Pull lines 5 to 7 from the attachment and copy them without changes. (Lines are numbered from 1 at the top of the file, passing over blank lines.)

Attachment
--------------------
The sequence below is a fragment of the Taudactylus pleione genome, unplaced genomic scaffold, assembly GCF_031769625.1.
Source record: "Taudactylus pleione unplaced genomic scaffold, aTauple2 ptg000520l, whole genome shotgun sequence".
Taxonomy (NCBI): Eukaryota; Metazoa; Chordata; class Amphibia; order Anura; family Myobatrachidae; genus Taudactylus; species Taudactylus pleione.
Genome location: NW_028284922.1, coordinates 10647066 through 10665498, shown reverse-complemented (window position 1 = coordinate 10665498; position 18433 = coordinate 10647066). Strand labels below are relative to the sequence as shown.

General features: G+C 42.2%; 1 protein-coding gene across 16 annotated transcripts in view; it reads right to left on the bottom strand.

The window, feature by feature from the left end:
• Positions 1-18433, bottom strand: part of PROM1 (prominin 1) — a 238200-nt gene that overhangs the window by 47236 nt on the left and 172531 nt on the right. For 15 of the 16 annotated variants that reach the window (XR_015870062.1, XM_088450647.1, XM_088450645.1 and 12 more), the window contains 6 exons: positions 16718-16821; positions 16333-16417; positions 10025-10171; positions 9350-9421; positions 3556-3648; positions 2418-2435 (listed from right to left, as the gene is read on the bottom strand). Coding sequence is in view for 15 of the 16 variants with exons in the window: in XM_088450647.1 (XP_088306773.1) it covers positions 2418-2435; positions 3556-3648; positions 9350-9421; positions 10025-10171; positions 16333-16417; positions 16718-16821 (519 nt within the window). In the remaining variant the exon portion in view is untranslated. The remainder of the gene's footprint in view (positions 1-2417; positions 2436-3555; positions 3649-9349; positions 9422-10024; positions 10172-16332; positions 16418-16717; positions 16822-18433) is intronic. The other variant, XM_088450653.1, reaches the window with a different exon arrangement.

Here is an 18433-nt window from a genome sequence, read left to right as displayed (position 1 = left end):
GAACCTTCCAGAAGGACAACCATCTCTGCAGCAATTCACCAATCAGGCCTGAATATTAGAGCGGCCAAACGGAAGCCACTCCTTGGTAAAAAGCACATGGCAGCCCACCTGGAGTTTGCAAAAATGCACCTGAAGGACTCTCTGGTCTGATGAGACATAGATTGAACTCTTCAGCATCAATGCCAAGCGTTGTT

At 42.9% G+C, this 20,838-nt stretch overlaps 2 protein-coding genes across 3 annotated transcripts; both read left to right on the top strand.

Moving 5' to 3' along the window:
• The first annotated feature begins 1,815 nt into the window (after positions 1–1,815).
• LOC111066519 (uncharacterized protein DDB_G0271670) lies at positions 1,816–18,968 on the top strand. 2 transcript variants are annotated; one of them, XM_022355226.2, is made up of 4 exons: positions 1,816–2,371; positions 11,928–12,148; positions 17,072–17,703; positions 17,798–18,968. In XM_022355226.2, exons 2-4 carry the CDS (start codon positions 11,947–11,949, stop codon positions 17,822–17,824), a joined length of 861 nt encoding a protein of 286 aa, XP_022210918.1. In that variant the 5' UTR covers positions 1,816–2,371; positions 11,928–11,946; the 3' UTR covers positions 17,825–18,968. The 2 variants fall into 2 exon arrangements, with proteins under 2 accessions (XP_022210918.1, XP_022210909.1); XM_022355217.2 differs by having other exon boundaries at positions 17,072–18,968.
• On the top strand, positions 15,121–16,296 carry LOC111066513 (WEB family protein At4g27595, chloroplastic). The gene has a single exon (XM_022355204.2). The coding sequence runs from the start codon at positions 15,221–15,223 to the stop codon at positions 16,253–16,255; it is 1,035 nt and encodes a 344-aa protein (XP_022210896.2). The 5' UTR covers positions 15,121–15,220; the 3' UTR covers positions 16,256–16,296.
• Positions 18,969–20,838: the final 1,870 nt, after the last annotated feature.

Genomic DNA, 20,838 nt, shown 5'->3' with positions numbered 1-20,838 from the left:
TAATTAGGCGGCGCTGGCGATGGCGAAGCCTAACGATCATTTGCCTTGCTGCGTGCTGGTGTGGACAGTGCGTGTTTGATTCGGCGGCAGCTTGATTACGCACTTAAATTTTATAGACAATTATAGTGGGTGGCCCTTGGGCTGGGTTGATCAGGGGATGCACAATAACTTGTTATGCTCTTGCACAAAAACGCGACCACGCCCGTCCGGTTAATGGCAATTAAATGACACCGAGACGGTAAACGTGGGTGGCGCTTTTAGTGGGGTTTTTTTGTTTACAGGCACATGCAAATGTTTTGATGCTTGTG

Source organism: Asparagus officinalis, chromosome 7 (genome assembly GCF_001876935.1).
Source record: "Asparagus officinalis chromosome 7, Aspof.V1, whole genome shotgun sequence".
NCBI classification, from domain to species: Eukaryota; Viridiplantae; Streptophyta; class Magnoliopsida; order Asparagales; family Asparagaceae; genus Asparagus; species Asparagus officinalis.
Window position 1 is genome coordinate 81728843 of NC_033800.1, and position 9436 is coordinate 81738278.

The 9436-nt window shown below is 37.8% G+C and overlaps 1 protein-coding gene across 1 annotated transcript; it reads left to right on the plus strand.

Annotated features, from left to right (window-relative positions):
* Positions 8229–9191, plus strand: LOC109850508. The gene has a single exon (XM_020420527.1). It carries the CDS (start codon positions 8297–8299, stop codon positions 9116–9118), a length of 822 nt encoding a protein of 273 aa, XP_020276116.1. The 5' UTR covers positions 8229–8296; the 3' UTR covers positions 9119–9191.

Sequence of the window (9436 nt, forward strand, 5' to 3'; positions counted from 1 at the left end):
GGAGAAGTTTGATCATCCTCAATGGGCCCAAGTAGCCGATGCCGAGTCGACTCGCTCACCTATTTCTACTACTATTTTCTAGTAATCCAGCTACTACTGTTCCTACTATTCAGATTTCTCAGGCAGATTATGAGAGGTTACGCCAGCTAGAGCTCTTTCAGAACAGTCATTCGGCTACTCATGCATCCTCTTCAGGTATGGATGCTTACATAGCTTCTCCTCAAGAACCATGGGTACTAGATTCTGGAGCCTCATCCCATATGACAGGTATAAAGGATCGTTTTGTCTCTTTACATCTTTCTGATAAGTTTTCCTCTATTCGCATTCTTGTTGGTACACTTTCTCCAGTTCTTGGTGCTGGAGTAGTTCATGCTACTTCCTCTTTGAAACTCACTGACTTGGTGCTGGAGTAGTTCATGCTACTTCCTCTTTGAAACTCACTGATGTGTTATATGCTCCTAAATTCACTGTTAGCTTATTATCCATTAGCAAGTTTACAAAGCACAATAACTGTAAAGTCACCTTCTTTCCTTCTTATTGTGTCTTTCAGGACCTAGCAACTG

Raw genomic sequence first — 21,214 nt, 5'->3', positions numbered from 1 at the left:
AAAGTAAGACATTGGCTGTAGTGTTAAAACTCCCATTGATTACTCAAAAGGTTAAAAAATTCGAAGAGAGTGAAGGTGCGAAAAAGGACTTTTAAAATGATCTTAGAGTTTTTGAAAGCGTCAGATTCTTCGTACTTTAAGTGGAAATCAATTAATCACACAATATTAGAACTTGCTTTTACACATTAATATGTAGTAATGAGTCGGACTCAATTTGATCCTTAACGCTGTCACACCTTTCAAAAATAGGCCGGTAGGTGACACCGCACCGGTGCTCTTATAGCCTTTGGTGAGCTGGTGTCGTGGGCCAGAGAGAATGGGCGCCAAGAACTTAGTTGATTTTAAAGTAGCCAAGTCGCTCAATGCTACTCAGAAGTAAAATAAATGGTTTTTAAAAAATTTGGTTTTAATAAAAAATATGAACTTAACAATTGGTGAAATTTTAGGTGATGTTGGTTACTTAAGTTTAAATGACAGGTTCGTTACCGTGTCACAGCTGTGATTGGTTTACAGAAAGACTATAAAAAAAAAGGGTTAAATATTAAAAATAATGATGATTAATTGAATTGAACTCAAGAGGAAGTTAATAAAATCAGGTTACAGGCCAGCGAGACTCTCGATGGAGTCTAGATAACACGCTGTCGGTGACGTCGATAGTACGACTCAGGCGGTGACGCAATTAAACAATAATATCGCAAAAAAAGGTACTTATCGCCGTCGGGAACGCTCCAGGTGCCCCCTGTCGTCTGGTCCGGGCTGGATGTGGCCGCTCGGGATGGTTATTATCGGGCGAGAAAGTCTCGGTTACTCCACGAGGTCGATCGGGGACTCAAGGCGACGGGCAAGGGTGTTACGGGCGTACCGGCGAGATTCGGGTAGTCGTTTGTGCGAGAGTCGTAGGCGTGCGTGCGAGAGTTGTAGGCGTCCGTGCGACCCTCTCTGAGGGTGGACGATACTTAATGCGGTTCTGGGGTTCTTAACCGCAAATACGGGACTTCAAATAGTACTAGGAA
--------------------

General features: G+C 42.2%; 1 protein-coding gene across 16 annotated transcripts in view; it reads right to left on the bottom strand.

The window, feature by feature from the left end:
• Positions 1-18433, bottom strand: part of PROM1 (prominin 1) — a 238200-nt gene that overhangs the window by 47236 nt on the left and 172531 nt on the right. For 15 of the 16 annotated variants that reach the window (XR_015870062.1, XM_088450647.1, XM_088450645.1 and 12 more), the window contains 6 exons: positions 16718-16821; positions 16333-16417; positions 10025-10171; positions 9350-9421; positions 3556-3648; positions 2418-2435 (listed from right to left, as the gene is read on the bottom strand). Coding sequence is in view for 15 of the 16 variants with exons in the window: in XM_088450647.1 (XP_088306773.1) it covers positions 2418-2435; positions 3556-3648; positions 9350-9421; positions 10025-10171; positions 16333-16417; positions 16718-16821 (519 nt within the window). In the remaining variant the exon portion in view is untranslated. The remainder of the gene's footprint in view (positions 1-2417; positions 2436-3555; positions 3649-9349; positions 9422-10024; positions 10172-16332; positions 16418-16717; positions 16822-18433) is intronic. The other variant, XM_088450653.1, reaches the window with a different exon arrangement.